Energy Sciences Network

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Energy Sciences Network
ESnet Logo
Abbreviation ESnet
Formation 1986
Region served
United States

The Energy Sciences Network (ESnet) is a high-speed computer network serving United States Department of Energy (DOE) scientists and their collaborators worldwide. It is managed by staff at the Lawrence Berkeley National Laboratory.

All DOE Office of Science labs are directly connected to this network. The ESnet network also connects to over 100 other research and education networks.


ESnet is a high-speed network serving thousands of U.S. Department of Energy (DOE) scientists and collaborators worldwide. ESnet links researchers at national laboratories, universities and other research institutions. It was formed in 1986, combining the operations of earlier projects known as HEPnet (for high-energy physics) and MFEnet (for magnetic fusion energy research).[1]

Managed and operated by the ESnet staff at the Lawrence Berkeley National Laboratory, ESnet's high speed network provides direct connections to 30 major DOE sites, as well as interconnections to over 100 other research and education networks. ESnet is funded principally by the DOE Office of Science through the Advanced Scientific Computing Research program.[2]

From 1990 to 2007, ESnet's average traffic has grown by a factor of 10 every 47 months.[3] By 2005, the core network used packet over SONET links at 10 Gbit/s.[4]

ESnet development programs include:

  • OSCARS: The On Demand Secure Circuits and Reservation System software developed at ESnet, and now open-sourced to the community, creates multi-domain, virtual circuits guaranteeing end-to-end data transfer performance on the network.
  • perfSONAR: A test and measurement framework that provides end-to-end monitoring of multi-domain network performance. ESnet is a key member of the international perfSONAR collaboration.
  • Advanced Networking Initiative (ANI): Launched in 2009 by $62 million in American Recovery and Reinvestment Act funds, ESnet's Advanced Networking Initiative was a project to handle the expanding data needs between DOE supercomputing facilities. ANI meant to accelerate the deployment of 100 Gbit/s technologies to support science research and education, that will transition into a production network.

A 100 Gbit/s plan was announced in July 2011 along with the Internet2 consortium to lease "dark fiber" otherwise unused capacity.[5]


ESnet4 is a science data transport network with enough bandwidth to transport multiple streams of 10 gigabits per second. ESnet4 used:

  • A circuit-oriented science data network for moving terabytes of data. Like a direct line connecting two endpoints, this dedicated network allows information to flow directly from one remote host to another.
  • An Internet Protocol (IP) network for typical data transfers. Unlike the Science Data Network, the IP network is connected to many computers, and can have multiple endpoints. To reach a destination, information traveling on an IP network will constantly encounter routers that direct and redirect it. Like air-traffic controllers, the routers determine the most efficient routes.
  • Metropolitan Area Networks (MANs) are the last component of ESnet4. This system carries both science data and IP networks to effectively connect research centers in the same geographic region. Currently,[when?] 11 ESnet sites are served by MANs.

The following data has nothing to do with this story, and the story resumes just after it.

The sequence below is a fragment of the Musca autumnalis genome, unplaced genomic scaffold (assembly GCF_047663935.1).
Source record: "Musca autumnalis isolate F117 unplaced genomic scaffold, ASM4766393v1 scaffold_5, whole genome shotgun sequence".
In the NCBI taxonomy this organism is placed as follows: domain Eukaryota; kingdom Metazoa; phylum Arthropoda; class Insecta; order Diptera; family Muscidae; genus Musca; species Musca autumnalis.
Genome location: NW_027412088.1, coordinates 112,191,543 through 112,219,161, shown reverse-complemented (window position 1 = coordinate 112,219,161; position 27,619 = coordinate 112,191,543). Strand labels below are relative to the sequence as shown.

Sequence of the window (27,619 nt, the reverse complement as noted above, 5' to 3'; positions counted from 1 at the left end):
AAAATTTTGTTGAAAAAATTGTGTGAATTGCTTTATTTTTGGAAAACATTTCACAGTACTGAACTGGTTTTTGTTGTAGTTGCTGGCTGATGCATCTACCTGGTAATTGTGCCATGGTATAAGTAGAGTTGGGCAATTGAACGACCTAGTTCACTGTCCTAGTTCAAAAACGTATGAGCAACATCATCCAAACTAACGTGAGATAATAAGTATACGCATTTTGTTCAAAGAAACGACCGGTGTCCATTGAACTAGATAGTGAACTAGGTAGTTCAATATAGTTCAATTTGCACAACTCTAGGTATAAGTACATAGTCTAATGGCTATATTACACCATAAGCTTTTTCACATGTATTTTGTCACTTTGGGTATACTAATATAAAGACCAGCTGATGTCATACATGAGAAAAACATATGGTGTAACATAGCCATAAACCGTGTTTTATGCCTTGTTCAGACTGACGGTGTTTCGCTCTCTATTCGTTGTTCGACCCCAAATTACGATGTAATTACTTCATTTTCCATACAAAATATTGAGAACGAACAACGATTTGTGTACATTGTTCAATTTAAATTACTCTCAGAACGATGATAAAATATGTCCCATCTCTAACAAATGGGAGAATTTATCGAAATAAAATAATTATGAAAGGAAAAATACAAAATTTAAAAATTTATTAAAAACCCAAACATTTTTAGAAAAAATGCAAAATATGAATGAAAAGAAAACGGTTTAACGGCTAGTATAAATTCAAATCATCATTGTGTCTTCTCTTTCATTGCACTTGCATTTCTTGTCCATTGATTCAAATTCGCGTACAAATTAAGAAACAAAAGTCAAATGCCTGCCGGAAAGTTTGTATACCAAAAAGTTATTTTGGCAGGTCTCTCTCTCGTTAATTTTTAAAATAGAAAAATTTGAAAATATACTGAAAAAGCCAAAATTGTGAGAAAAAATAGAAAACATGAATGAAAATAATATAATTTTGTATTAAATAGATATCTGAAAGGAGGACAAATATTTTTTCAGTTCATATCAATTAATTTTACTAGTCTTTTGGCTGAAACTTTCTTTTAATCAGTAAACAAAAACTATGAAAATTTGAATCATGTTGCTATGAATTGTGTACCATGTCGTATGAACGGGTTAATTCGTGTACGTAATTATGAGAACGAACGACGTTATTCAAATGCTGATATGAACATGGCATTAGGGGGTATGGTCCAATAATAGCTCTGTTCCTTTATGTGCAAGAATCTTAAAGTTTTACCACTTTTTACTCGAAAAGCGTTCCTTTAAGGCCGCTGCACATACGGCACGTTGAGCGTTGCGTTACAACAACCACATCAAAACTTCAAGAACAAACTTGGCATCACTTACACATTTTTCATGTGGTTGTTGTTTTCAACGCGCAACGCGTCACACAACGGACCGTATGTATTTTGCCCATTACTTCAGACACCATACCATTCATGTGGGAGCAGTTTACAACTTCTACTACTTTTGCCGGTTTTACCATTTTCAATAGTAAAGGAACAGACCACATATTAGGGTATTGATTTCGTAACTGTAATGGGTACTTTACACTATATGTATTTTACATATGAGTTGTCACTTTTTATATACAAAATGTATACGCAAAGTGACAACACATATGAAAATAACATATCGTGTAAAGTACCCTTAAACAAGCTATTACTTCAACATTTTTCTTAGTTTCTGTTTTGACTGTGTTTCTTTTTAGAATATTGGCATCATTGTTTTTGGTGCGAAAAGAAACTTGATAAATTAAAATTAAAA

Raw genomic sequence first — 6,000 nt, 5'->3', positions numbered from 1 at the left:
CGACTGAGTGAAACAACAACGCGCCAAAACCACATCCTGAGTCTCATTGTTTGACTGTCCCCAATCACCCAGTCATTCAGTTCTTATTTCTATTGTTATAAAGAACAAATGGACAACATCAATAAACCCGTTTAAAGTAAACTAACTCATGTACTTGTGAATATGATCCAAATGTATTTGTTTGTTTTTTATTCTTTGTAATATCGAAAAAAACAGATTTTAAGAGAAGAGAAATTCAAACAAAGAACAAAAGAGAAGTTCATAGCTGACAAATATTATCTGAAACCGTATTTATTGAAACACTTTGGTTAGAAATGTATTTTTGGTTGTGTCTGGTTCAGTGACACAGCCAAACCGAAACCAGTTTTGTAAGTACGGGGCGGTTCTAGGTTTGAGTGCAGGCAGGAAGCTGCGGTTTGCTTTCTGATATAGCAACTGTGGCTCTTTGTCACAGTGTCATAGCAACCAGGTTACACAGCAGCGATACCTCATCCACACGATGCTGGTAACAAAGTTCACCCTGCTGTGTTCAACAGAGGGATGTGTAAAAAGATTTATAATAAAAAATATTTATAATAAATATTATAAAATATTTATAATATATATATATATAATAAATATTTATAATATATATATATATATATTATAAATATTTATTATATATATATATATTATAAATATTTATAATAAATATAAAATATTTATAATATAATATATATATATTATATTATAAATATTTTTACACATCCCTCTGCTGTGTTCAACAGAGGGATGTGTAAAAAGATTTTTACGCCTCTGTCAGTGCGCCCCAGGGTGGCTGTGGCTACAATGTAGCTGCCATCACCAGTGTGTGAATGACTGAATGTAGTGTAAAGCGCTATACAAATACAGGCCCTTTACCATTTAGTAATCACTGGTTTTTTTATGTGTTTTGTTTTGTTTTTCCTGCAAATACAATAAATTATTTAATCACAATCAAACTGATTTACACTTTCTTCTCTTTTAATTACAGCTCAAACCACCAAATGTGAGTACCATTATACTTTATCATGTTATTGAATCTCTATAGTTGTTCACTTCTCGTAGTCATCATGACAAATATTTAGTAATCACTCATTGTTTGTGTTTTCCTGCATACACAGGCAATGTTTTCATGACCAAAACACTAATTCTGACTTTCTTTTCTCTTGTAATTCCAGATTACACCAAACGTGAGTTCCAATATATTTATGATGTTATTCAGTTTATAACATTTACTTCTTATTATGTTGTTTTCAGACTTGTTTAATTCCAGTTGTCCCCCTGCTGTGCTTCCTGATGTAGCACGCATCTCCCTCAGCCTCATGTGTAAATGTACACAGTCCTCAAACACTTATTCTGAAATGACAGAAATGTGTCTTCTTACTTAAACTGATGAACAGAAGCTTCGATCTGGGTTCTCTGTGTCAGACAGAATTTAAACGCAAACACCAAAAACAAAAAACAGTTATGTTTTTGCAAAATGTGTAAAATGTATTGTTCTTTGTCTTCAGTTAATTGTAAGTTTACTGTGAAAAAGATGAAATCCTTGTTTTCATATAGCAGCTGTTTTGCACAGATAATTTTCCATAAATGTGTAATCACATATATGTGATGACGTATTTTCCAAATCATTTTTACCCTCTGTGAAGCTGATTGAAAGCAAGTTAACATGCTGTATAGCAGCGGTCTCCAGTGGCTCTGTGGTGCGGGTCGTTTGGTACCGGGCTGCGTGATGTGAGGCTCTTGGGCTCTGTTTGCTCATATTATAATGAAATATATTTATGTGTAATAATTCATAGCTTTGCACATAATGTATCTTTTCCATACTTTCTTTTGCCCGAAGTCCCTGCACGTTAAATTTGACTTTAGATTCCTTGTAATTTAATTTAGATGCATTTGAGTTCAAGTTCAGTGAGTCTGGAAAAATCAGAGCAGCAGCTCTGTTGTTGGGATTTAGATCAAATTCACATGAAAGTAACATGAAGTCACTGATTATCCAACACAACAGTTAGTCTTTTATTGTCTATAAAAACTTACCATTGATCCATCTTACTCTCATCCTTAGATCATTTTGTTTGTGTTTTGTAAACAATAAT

The Long Island MAN and the Chicago Area MAN were specifically built to facilitate the movement of data from the Large Hadron Collider (LHC) experiments at the European Organization for Nuclear Research (CERN). The ESnet carries LHC data from CERN to U.S. Tier 1 sites over its network. Eventually 15 million gigabytes of data per year will be distributed to researchers across the globe.[6]

CERN collects data from the LHC, sending information across the Atlantic Ocean via the fiber optic network USLHCnet, which is managed by researchers at the California Institute of Technology in Pasadena, Calif. An ESnet hub in Manhattan is the US entry point for LHC ATLAS data. From there, ESnet delivers data from the LHC’s ATLAS detector to Brookhaven National Laboratory in Upton, New York, to be processed and stored. Meanwhile, data from the LHC’s CMS detector traverses USLHCnet into ESnet in Chicago, arriving at the Fermi National Accelerator Laboratory in Batavia, Ill., for processing and storage. Researchers at universities and DOE laboratories across the country connect to these databases through ESnet4, the DOE’s next-generation scientific network. Internet2, the country’s leading education and research network, and ESnet officially launched a partnership in 2006 to develop and deploy ESnet4 just in time for the LHC experiment.[7]

In 2009 ESnet was named one of the "government organizations that understand IT innovation".[8]


  1. ^ Jim Brown (March 19, 1990). "Fermi Labs eases traffic crunch on campus DECnet". Network World. pp. 1, 49. Retrieved October 8, 2011. 
  2. ^ "Energy Sciences Network (ESnet)". US Department of Energy. Retrieved October 8, 2011. 
  3. ^ Joe Burrescia (January 21, 2008). "ESnet Update" (Microsoft PowerPoint). Presentation at Joint Techs Workshop. Retrieved October 8, 2011. 
  4. ^ Joe Burrescia, William E. Johnston (September 19, 2005). "ESnet Status Update" (PDF). Presentation at Internet 2 International Meeting. Retrieved October 8, 2011. 
  5. ^ Erica Naone (July 25, 2011). "Network for Wild Experimentation". Technology Review (MIT). Retrieved October 8, 2011. 
  6. ^
  7. ^ "ESnet4 Helps Researchers Seeking the Origins of Matter". News release (Lawrence Berkeley National Laboratory). September 9, 2008. Retrieved October 8, 2011. 
  8. ^ John Foley (September 15, 2009). "InformationWeek 500: 10 Government Organizations That Understand IT Innovation". Information Week. Retrieved October 8, 2011. 

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